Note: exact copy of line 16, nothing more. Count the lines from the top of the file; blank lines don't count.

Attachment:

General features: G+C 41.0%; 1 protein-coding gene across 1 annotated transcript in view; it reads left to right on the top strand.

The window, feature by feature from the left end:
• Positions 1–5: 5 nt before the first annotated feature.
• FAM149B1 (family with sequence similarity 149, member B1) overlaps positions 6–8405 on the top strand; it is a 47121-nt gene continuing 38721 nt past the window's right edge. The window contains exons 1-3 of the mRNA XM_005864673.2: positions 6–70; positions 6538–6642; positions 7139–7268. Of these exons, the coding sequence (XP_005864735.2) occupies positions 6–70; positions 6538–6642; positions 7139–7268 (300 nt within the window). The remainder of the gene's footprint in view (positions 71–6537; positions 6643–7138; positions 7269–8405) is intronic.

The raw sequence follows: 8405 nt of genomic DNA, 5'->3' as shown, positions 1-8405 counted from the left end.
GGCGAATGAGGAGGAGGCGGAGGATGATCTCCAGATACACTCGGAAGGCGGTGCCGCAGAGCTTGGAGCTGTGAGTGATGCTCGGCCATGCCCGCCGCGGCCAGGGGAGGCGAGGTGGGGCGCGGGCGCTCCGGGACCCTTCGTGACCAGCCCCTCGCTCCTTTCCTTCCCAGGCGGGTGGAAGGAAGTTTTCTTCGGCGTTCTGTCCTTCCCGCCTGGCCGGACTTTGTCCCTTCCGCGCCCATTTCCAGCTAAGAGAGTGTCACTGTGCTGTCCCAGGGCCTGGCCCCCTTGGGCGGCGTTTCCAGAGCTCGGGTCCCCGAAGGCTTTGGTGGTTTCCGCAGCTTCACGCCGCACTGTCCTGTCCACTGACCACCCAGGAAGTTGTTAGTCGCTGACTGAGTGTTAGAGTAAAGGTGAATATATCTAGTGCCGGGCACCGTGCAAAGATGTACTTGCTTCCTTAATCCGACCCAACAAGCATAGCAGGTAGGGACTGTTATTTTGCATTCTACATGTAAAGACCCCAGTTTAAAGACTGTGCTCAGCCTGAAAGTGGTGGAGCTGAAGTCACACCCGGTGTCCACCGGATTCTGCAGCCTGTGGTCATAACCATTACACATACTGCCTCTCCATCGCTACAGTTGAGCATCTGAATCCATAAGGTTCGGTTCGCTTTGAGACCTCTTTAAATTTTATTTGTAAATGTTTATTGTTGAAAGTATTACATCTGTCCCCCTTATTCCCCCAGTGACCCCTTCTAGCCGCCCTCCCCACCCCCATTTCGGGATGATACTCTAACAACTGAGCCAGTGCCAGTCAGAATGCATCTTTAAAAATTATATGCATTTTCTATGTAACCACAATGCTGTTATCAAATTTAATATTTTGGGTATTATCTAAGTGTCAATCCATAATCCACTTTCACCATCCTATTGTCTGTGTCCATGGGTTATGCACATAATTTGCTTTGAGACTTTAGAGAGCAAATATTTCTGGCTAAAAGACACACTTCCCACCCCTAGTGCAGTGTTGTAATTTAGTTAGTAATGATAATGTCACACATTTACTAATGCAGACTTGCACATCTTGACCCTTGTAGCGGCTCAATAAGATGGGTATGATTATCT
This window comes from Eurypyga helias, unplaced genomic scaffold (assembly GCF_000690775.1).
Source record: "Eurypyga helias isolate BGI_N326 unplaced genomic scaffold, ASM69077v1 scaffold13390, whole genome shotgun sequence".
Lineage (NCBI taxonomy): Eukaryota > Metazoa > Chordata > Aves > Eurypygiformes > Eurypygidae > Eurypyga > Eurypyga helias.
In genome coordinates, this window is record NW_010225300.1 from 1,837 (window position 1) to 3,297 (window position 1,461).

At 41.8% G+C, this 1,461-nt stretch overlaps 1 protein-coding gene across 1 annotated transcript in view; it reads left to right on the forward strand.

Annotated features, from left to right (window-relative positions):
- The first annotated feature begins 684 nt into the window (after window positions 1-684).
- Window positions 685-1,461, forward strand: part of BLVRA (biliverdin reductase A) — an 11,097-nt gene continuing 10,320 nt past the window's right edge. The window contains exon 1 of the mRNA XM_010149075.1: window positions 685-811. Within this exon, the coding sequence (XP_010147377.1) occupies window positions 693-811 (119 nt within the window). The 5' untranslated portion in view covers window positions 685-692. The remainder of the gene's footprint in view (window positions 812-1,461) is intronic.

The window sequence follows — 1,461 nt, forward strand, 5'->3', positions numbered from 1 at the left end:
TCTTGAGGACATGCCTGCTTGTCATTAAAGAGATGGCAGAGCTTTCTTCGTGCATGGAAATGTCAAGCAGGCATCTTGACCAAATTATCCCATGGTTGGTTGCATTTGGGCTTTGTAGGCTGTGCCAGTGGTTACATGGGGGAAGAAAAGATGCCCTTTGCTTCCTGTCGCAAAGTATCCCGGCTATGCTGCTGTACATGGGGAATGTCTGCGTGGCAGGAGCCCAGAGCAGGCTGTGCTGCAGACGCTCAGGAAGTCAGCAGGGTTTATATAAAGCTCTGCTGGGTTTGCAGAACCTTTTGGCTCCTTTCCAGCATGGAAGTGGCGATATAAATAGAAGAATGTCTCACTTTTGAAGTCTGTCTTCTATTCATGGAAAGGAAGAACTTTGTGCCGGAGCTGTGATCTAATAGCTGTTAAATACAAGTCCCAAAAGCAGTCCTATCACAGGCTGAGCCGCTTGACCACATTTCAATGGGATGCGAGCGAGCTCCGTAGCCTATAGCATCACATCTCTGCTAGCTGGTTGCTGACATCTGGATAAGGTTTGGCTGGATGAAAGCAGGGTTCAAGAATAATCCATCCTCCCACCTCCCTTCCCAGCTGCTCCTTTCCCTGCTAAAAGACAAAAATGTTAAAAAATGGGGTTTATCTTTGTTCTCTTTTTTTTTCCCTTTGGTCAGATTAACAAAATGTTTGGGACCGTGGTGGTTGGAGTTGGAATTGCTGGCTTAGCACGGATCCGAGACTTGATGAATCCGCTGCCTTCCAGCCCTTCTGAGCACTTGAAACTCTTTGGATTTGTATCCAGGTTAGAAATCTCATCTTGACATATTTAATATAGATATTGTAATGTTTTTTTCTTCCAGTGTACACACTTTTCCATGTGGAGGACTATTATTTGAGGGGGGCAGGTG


TCTTGAGGACATGCCTGCTTGTCATTAAAGAGATGGCAGAGCTTTCTTCGTGCATGGAAATGTCAAGCAGGCATCTTGACCAAATTATCCCATGGTTGGTTGCATTTGGGCTTTGTAGGCTGTGCCAGTGGTTACATGGGGGAAGAAAAGATGCCCTTTGCTTCCTGTCGCAAAGTATCCCGGCTATGCTGCTGTACATGGGGAATGTCTGCGTGGCAGGAGCCCAGAGCAGGCTGTGCTGCAGACGCTCAGGAAGTCAGCAGGGTTTATATAAAGCTCTGCTGGGTTTGCAGAACCTTTTGGCTCCTTTCCAGCATGGAAGTGGCGATATAAATAGAAGAATGTCTCACTTTTGAAGTCTGTCTTCTATTCATGGAAAGGAAGAACTTTGTGCCGGAGCTGTGATCTAATAGCTGTTAAATACAAGTCCCAAAAGCAGTCCTATCACAGGCTGAGCCGCTTGACCACATTTCAATGGGATGCGAGCGAGCTCCGTAGCCTATAGCATCACATCTCTGCTAGCTGGTTGCTGACATCTGGATAAGGTTTGGCTGGATGAAAGCAGGGTTCAAGAATAATCCATCCTCCCACCTCCCTTCCCAGCTGCTCCTTTCCCTGCTAAAAGACAAAAATGTTAAAAAATGGGGTTTATCTTTGTTCTCTTTTTTTTTCCCTTTGGTCAGATTAACAAAATGTTTGGGACCGTGGTGGTTGGAGTTGGAATTGCTGGCTTAGCACGGATCCGAGACTTGATGAATCCGCTGCCTTCCAGCCCTTCTGAGCACTTGAAACTCTTTGGATTTGTATCCAGGTTAGAAATCTCATCTTGACATATTTAATATAGATATTGTAATGTTTTTTTCTTCCAGTGTACACACTTTTCCATGTGGAGGACTATTATTTGAGGGGGGCAGGTG